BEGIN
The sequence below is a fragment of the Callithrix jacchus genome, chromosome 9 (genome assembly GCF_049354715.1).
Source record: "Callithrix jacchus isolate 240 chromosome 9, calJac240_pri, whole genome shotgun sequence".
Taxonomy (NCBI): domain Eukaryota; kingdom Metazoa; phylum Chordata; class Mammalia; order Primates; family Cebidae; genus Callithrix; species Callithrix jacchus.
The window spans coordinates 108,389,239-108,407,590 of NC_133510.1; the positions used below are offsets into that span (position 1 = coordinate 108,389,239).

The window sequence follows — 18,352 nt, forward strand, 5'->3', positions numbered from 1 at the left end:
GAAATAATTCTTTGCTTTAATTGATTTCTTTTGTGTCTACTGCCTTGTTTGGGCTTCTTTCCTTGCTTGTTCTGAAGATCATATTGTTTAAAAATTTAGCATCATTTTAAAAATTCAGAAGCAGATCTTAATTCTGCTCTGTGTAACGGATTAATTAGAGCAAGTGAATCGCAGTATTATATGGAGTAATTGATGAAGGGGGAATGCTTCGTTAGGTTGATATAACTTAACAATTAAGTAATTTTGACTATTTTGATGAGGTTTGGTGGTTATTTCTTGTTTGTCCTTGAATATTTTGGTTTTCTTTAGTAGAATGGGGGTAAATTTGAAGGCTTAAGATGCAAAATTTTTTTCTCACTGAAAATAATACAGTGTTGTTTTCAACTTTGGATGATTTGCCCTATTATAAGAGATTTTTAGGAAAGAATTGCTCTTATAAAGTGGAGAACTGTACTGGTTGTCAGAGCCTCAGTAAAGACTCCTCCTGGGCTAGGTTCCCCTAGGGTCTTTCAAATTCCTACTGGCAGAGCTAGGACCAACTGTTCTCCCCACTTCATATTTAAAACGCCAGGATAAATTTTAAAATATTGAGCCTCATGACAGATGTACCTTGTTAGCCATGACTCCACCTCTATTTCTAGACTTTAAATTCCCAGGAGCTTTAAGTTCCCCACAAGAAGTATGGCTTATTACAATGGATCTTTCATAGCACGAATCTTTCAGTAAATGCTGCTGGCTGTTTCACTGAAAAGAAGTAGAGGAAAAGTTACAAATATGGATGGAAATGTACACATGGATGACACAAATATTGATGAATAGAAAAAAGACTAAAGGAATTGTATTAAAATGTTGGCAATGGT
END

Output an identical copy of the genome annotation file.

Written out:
The sequence below is a fragment of the Callithrix jacchus genome, chromosome 9 (genome assembly GCF_049354715.1).
Source record: "Callithrix jacchus isolate 240 chromosome 9, calJac240_pri, whole genome shotgun sequence".
Taxonomy (NCBI): domain Eukaryota; kingdom Metazoa; phylum Chordata; class Mammalia; order Primates; family Cebidae; genus Callithrix; species Callithrix jacchus.
The window spans coordinates 108,389,239-108,407,590 of NC_133510.1; the positions used below are offsets into that span (position 1 = coordinate 108,389,239).

The window sequence follows — 18,352 nt, forward strand, 5'->3', positions numbered from 1 at the left end:
GAAATAATTCTTTGCTTTAATTGATTTCTTTTGTGTCTACTGCCTTGTTTGGGCTTCTTTCCTTGCTTGTTCTGAAGATCATATTGTTTAAAAATTTAGCATCATTTTAAAAATTCAGAAGCAGATCTTAATTCTGCTCTGTGTAACGGATTAATTAGAGCAAGTGAATCGCAGTATTATATGGAGTAATTGATGAAGGGGGAATGCTTCGTTAGGTTGATATAACTTAACAATTAAGTAATTTTGACTATTTTGATGAGGTTTGGTGGTTATTTCTTGTTTGTCCTTGAATATTTTGGTTTTCTTTAGTAGAATGGGGGTAAATTTGAAGGCTTAAGATGCAAAATTTTTTTCTCACTGAAAATAATACAGTGTTGTTTTCAACTTTGGATGATTTGCCCTATTATAAGAGATTTTTAGGAAAGAATTGCTCTTATAAAGTGGAGAACTGTACTGGTTGTCAGAGCCTCAGTAAAGACTCCTCCTGGGCTAGGTTCCCCTAGGGTCTTTCAAATTCCTACTGGCAGAGCTAGGACCAACTGTTCTCCCCACTTCATATTTAAAACGCCAGGATAAATTTTAAAATATTGAGCCTCATGACAGATGTACCTTGTTAGCCATGACTCCACCTCTATTTCTAGACTTTAAATTCCCAGGAGCTTTAAGTTCCCCACAAGAAGTATGGCTTATTACAATGGATCTTTCATAGCACGAATCTTTCAGTAAATGCTGCTGGCTGTTTCACTGAAAAGAAGTAGAGGAAAAGTTACAAATATGGATGGAAATGTACACATGGATGACACAAATATTGATGAATAGAAAAAAGACTAAAGGAATTGTATTAAAATGTTGGCAATGGT